The Form of the Good
Plato discusses the Idea of the Good only in the Republic. There, it is introduced as the hierarchically supreme Idea, and the reason for the existence of all other Ideas.
In the Republic Socrates resists his interlocutors’ pleas to define the Good, suggesting instead an indirect approach through the three famous parables: The parable of the Sun, the parable of the Divided Line, and the parable of the Cave. The Sun, whose light is the reason sensible beings become visible, but also receive life, is an “offspring” of the good; in the universe of sensibles it holds a role similar to the Good in the universe of intelligible things. Thanks to the Idea of the Good, the soul conceives of intelligible beings and attributes to them their truth, but, furthermore, the Idea of the Good is the reason for the existence of the other Ideas.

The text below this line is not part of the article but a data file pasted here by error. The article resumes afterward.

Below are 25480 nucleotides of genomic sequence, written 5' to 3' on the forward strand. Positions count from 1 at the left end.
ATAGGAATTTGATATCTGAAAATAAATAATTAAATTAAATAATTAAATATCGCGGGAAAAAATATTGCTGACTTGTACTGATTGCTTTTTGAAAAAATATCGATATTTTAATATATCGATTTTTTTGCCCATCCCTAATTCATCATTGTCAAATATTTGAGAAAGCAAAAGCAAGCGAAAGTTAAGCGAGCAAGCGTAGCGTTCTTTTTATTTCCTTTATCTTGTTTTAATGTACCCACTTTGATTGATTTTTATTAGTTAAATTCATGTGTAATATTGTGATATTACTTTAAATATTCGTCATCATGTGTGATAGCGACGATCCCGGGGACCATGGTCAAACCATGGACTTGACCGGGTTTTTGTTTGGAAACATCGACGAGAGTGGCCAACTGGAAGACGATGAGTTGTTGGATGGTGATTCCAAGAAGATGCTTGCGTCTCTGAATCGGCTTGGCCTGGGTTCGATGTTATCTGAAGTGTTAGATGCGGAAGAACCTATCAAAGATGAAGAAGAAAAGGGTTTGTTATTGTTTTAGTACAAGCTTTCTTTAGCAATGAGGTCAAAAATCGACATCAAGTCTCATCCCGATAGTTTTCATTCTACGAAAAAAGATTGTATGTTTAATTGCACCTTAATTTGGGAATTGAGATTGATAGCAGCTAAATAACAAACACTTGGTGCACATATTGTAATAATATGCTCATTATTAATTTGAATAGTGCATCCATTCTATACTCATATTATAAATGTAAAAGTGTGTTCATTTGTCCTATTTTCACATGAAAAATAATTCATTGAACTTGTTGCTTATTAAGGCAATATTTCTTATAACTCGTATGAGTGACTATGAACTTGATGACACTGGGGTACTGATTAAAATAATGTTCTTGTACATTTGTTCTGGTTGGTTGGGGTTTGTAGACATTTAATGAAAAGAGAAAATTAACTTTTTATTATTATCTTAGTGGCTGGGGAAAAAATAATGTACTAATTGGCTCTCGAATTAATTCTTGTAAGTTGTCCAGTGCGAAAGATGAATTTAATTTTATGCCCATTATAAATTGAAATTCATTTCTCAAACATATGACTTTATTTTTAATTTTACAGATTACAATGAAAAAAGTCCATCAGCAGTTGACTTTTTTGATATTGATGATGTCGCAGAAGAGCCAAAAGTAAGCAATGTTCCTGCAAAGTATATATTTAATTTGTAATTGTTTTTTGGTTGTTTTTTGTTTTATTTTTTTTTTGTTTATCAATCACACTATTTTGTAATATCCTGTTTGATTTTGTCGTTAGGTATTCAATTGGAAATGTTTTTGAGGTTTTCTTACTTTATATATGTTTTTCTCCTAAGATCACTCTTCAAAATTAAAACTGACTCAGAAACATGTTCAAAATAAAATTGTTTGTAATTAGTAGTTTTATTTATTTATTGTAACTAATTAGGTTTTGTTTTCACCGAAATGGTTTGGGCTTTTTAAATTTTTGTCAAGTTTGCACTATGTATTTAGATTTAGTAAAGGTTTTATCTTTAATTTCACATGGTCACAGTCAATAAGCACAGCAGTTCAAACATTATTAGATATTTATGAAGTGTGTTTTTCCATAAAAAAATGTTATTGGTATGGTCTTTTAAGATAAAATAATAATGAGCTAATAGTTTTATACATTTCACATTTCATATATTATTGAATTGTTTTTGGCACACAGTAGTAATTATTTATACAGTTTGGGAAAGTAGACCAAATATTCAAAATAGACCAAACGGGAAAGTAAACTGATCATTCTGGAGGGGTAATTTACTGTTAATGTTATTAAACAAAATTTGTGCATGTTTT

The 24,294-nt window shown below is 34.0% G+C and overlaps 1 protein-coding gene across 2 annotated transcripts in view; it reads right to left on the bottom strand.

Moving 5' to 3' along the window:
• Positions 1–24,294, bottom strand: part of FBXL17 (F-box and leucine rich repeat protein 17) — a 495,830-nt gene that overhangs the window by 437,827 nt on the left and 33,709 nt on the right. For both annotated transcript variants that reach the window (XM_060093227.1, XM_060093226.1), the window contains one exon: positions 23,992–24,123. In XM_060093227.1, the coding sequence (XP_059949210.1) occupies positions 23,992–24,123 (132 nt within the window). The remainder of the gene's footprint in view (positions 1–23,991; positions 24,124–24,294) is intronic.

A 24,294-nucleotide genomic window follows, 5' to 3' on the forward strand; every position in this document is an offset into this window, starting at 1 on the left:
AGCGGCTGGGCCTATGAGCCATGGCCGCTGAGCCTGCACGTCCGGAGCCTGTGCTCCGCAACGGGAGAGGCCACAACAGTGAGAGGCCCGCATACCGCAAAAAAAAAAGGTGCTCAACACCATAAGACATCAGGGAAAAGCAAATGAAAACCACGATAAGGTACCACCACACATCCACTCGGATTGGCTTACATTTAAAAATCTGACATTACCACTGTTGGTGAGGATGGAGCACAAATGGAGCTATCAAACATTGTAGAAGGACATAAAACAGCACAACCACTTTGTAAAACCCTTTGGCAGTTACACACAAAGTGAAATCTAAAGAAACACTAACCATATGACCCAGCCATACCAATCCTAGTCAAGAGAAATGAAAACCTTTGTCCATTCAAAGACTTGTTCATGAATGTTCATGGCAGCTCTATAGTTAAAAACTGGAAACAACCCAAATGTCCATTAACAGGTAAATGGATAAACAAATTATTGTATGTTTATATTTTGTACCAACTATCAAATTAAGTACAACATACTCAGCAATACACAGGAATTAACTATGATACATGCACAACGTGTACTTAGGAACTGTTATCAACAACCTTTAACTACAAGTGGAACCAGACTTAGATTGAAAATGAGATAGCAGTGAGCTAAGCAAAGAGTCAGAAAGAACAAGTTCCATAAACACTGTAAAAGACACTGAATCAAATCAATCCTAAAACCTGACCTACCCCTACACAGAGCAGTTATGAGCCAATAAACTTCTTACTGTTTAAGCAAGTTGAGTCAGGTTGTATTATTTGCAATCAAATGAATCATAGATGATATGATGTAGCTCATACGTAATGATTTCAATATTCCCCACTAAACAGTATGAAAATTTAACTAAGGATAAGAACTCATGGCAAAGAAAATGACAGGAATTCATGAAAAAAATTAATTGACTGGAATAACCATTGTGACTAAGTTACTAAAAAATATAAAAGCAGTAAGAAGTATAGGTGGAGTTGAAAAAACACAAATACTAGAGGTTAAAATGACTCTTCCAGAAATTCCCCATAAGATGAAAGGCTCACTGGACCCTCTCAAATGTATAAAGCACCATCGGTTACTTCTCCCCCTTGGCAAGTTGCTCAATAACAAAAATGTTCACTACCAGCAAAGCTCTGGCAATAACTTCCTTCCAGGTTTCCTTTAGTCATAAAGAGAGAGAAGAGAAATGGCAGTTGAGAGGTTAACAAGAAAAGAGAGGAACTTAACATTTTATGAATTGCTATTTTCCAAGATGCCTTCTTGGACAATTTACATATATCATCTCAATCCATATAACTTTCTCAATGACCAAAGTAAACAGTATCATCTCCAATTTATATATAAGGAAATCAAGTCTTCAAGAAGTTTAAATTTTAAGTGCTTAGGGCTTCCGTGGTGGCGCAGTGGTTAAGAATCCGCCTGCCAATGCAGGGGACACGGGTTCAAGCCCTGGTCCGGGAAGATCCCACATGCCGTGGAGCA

In the parable of the Divided Line, the Idea of the Good is described as the “ἀρχὴ τοῦ παντός”, a first principle that exists independently of our views, a first principle that is “unhypothetical”, and will form the final step in the process of acquiring knowledge and in the hierarchy of what is. In the suggestive parable of the Cave, the Good is that which is finally revealed to the freed prisoners, blinding them with its radiance.
The Idea of the Good is therefore something more than the hierarchically supreme Idea. Plato seems to attribute to it the role of a first principle; it is placed above the Ideas and is somehow responsible for their existence. In the last phase of Platonic philosophy, in Plato’s so-called unwritten doctrines, that same role is held by the One.